Meas' house now has electricity and her six children go to school
Meas' house now has electricity and her six children go to school
Meas' house now has electricity and her six children go to school
June 2020
Supporting Community Forest Protection Advocacy in Cambodia

In 2016, Mrs. Meas Phon and her family were living below the poverty line. Meas, aged 40, previously had been supporting herself and her six children successfully by selling Non Timber Forest Products (NTFP) in the Siem Reap province. However, informal and illegal logging was extremely prevalent in her commune, and as more and more illegal loggers tapped into forest resources, competition for the rapidly depleting NTFP became fierce and Meas struggled to forage fruits, mushrooms and bamboo. As a direct consequence of income depletion, many families in the community, who were struggling like Meas, were unable to afford children's education. Once children dropped out of schools, they usually started working on farms or joined their parents in foraging forest resources to maintain subsistent livelihoods, further increasing competition.

In 2018, Meas learned about the People Center for Development and Peace (PDP-Center) and its work in her commune to strengthen community forest protection. She began participating in forest patrols, trainings and - along with her community members – pushed for forest protection in her commune. After 3 months of championing forest protection rights, they successfully obtained a Natural Resource Management (NRM) Protection Deika (commune-level by-law).

After the NRM protection deika went into effect, Meas was able to increase her income through the sale of mushrooms, fruits and vines. She also took up a daily rice farming job and through the collected savings, she eventually established a small poultry farm in her backyard. Not only has she been able to save in monetary terms, Meas has also reduced the amount of time it used to take to forage NTFP. Meas, along with other community members, now have a lot more time to be civically engaged and push for necessary reforms in their communes. Additionally, Meas has used these time savings to take up basket weaving as a secondary source of income. Now, supplementary income from monthly weaving is about 100,000 riels ($25) and income from collection of mushrooms and fruits is about 50,000 riels per day ($12.50). Last season, Meas's income from collecting fruits was about 1,000,000 riels ($250) which enabled her family to save up and obtain electricity for the household at a cost of 390,000 riels ($96).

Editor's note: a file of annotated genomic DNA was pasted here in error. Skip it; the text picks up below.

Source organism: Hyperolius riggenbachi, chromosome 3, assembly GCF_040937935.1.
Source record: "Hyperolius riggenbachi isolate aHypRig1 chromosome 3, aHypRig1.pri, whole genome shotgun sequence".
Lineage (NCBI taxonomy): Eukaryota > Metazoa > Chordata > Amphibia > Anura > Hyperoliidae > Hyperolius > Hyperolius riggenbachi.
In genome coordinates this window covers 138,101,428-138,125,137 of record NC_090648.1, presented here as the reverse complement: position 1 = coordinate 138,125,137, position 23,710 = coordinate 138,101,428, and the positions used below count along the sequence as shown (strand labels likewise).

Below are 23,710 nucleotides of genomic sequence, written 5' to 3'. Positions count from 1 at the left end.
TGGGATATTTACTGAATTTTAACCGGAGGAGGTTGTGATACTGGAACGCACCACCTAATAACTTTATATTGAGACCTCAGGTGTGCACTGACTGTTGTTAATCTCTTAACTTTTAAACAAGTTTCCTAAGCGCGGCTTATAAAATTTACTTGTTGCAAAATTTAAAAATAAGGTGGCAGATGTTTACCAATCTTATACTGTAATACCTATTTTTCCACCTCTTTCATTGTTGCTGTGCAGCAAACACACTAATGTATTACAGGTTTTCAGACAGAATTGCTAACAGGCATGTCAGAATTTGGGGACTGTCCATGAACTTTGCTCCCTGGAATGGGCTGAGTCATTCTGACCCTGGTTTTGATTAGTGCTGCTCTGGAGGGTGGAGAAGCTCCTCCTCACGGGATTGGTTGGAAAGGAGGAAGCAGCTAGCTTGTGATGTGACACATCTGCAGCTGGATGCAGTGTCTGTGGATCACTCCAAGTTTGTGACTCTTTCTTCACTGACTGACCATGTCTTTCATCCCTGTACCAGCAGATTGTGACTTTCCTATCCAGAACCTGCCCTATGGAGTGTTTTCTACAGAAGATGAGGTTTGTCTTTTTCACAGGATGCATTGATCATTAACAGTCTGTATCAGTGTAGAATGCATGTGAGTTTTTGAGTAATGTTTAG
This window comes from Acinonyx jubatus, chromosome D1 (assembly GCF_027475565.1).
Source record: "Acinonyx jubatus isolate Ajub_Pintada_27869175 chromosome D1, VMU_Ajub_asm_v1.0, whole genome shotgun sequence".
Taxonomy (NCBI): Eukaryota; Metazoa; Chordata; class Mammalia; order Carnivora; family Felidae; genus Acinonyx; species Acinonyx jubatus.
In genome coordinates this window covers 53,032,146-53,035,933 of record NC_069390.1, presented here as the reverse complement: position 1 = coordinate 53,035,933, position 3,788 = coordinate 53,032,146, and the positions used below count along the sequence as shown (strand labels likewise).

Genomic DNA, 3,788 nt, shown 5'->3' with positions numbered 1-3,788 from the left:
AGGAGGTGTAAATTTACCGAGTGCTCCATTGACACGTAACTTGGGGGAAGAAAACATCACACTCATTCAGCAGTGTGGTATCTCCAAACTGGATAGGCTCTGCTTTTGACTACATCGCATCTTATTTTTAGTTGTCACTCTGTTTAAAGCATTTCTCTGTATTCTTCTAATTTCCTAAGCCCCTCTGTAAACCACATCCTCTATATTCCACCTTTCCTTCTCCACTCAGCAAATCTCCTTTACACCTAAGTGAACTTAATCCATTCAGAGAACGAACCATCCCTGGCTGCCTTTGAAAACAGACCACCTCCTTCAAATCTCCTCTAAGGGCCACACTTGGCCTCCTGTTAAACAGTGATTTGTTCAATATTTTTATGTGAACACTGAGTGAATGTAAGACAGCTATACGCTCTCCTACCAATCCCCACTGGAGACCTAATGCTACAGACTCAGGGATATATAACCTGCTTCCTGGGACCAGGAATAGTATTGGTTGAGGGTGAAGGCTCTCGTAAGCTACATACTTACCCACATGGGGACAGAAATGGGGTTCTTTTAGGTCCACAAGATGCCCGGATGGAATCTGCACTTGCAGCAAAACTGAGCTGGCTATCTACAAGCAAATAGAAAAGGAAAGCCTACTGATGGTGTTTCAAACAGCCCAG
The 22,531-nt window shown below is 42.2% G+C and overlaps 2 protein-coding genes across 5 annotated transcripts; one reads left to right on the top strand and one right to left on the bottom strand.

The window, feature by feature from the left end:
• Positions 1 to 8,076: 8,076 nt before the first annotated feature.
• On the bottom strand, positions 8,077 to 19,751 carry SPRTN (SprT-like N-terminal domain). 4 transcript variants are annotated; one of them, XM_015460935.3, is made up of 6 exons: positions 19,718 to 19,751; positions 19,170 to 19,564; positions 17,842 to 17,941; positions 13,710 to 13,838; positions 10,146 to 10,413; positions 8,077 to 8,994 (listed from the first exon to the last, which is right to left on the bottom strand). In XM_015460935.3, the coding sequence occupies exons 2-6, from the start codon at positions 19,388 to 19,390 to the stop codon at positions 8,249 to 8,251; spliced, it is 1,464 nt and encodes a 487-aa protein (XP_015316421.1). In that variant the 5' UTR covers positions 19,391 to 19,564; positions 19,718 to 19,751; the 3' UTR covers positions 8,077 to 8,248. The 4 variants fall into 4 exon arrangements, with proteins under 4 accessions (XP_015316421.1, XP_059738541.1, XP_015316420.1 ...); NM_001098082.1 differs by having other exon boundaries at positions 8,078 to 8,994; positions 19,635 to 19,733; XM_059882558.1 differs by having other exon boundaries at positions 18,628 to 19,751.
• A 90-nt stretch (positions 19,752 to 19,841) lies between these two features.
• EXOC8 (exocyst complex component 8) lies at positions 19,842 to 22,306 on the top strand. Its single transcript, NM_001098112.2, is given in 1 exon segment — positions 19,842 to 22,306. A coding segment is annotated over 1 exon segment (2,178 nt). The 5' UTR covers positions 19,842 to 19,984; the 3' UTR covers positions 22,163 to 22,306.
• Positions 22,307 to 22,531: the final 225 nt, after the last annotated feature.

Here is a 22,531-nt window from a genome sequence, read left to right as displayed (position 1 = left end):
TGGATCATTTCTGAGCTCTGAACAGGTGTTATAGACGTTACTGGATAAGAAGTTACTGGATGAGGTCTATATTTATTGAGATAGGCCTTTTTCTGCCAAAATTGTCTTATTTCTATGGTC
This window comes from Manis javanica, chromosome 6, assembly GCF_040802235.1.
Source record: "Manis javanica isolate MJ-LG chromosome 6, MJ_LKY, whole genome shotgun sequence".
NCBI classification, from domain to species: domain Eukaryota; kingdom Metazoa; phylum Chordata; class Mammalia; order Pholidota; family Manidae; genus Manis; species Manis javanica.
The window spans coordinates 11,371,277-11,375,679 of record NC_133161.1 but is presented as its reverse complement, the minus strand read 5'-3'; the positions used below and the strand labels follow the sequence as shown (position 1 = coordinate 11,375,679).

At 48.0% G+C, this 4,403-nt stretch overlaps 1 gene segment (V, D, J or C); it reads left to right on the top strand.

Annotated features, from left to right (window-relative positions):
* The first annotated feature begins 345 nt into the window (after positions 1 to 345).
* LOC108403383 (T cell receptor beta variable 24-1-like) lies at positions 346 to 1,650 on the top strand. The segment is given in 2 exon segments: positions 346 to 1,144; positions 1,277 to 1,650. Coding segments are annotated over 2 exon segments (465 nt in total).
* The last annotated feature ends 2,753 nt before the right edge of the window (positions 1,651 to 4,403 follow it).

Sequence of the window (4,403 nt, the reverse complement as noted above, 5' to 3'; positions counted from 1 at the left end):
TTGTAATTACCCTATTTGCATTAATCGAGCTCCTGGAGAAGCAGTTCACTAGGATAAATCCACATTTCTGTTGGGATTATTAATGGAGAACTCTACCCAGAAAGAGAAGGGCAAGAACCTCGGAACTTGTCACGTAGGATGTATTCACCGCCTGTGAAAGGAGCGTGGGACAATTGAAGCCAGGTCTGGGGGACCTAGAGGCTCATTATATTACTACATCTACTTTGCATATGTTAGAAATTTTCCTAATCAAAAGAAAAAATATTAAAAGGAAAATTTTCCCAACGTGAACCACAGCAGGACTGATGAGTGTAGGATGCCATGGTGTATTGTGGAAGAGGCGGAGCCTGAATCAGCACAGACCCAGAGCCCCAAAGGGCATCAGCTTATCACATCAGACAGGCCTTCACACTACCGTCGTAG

Through PDP-Center’s efforts, Meas went from struggling to make ends meet, to selling fruits, mushrooms as well as bamboo baskets, diversifying her sources of income to allow personal savings of $100 this year, electrifying her home, and sending her six children to school - all within a few months.

The community campaign not only led to a new law, but also provided a platform to reinforce commitment by all local actors to protect the forest. This process built ownership and laid the groundwork for inclusive effective implementation. As a result, illegal logging has dropped sharply and citizens have been able to increase the income they earn from non-timber forest products.

Since 2017, and with the help of a grant under the USAID Cambodian Civil Society Strengthening project, implemented by EWMI, the PDP-Center has assisted eight communities, including that of Meas Phon, to push for their rights and enforce deikas that protect not only community rights over NTFP resources but also provide job and income security to its people. 200 families in Rum Chek Commune reported that they now earn between 25,000 to 30,000 Riels per day ($6.50), 20 families in Lemprohut Village said they earned between 30,000 to 50,000 Riels per day ($7 - $12) and 30 of the 150 families living in Utey Village reported earnings between 45,000 to 55,000 Riels per day ($11 - $14) from selling fruits, vegetables, mushrooms, honey, firewood, vines and medication. At least five families have been able to save up for and obtain electrical connections in their homes.

As a result of PDP-Center trainings, Meas and several community members are now familiar with the process of approaching relevant local authorities and pushing for their rights, especially in livelihood protection.